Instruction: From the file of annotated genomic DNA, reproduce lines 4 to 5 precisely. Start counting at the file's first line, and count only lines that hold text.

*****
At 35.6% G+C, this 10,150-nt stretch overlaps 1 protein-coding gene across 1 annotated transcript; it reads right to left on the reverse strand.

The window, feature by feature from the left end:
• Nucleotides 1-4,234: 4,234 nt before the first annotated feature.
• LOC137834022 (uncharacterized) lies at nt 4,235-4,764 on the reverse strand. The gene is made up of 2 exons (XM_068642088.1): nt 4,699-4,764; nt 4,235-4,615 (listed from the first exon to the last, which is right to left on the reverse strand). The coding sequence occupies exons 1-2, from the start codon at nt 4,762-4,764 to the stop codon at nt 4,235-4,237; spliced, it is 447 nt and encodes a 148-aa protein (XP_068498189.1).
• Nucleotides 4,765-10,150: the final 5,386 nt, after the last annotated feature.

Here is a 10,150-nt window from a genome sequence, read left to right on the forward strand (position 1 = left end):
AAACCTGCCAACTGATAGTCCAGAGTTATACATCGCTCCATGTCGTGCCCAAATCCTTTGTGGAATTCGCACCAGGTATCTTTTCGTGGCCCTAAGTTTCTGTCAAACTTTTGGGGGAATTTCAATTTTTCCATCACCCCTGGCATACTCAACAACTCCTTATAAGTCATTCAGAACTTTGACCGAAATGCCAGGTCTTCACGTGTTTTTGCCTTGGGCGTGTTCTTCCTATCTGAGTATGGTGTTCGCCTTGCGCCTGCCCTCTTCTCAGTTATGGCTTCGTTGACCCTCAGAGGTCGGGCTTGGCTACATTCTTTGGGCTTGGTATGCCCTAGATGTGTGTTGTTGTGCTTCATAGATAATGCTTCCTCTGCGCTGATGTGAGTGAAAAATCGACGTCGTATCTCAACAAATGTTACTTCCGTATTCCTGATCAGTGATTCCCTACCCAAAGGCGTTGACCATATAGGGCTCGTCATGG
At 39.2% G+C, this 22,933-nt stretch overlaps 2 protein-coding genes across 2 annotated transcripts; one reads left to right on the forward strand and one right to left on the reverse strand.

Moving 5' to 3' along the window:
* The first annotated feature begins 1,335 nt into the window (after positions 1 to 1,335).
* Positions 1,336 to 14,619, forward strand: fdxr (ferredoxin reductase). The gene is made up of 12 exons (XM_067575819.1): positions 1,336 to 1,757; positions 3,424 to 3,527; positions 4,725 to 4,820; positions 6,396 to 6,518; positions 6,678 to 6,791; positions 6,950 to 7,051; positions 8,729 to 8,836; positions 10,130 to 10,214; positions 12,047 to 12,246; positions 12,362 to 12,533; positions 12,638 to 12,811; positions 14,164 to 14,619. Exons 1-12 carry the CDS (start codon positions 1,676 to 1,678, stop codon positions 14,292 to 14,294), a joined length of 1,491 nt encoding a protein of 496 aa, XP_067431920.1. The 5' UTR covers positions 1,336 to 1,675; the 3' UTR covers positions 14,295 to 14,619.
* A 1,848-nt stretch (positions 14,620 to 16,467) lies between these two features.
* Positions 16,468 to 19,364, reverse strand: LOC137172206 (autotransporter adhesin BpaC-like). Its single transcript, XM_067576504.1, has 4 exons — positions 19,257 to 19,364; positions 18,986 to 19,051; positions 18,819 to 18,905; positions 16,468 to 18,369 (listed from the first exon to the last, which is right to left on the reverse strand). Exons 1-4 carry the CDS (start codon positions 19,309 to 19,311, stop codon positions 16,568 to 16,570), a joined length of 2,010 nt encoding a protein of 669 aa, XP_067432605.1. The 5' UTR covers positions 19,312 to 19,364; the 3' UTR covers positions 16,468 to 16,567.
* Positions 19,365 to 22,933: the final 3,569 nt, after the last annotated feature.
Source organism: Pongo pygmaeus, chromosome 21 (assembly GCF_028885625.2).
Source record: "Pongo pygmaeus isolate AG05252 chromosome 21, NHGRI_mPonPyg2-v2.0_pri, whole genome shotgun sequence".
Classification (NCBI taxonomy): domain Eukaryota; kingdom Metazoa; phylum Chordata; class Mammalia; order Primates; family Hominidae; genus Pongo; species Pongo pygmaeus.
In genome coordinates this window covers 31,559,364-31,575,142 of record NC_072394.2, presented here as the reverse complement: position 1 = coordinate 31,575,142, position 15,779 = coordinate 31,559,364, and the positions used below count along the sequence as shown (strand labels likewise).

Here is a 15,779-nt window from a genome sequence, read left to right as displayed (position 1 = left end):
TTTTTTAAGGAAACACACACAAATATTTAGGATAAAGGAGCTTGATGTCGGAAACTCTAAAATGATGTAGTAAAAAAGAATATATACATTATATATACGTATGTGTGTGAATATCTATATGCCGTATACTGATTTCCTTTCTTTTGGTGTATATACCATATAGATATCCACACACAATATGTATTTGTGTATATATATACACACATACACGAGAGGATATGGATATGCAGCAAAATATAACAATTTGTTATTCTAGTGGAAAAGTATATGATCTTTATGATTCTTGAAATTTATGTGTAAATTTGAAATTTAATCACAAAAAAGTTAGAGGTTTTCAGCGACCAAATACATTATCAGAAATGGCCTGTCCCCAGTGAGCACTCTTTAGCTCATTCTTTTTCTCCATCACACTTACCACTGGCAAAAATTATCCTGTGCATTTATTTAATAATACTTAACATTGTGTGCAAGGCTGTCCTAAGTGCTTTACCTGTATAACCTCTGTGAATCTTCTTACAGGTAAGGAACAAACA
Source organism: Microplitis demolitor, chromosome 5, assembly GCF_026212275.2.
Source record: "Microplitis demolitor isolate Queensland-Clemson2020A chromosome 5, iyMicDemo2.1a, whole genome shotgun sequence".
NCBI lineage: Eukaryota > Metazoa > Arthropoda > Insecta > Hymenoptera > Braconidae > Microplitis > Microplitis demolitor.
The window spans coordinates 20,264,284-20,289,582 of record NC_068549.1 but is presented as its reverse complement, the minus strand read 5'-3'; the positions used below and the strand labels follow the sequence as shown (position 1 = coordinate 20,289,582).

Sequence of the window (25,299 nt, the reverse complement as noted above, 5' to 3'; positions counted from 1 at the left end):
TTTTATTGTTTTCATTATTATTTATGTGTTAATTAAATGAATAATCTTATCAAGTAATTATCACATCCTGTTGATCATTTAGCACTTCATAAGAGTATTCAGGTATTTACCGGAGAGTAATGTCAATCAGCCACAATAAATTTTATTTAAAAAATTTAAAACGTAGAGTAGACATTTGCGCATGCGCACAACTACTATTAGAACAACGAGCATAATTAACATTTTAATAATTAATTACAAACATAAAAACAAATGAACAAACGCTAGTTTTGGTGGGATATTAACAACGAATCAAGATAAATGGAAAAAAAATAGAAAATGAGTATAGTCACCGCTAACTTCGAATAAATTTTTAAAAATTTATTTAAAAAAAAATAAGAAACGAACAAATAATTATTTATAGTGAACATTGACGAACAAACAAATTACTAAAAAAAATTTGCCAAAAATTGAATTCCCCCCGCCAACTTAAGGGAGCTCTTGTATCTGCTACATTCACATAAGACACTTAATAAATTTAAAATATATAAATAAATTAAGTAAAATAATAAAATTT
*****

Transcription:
• LOC137834022 (uncharacterized) lies at nt 4,235-4,764 on the reverse strand. The gene is made up of 2 exons (XM_068642088.1): nt 4,699-4,764; nt 4,235-4,615 (listed from the first exon to the last, which is right to left on the reverse strand). The coding sequence occupies exons 1-2, from the start codon at nt 4,762-4,764 to the stop codon at nt 4,235-4,237; spliced, it is 447 nt and encodes a 148-aa protein (XP_068498189.1).
• Nucleotides 4,765-10,150: the final 5,386 nt, after the last annotated feature.